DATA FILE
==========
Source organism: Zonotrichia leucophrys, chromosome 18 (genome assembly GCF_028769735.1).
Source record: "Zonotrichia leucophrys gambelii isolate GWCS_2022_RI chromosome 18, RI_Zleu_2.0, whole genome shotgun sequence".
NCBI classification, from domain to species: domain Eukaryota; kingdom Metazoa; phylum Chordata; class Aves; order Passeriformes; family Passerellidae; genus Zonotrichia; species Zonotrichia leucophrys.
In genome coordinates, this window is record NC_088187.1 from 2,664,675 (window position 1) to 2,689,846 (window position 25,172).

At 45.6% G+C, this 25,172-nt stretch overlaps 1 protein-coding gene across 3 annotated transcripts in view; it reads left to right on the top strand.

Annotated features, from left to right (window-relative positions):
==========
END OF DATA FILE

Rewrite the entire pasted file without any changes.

Source organism: Zonotrichia leucophrys, chromosome 18 (genome assembly GCF_028769735.1).
Source record: "Zonotrichia leucophrys gambelii isolate GWCS_2022_RI chromosome 18, RI_Zleu_2.0, whole genome shotgun sequence".
NCBI classification, from domain to species: domain Eukaryota; kingdom Metazoa; phylum Chordata; class Aves; order Passeriformes; family Passerellidae; genus Zonotrichia; species Zonotrichia leucophrys.
In genome coordinates, this window is record NC_088187.1 from 2,664,675 (window position 1) to 2,689,846 (window position 25,172).

At 45.6% G+C, this 25,172-nt stretch overlaps 1 protein-coding gene across 3 annotated transcripts in view; it reads left to right on the top strand.

Annotated features, from left to right (window-relative positions):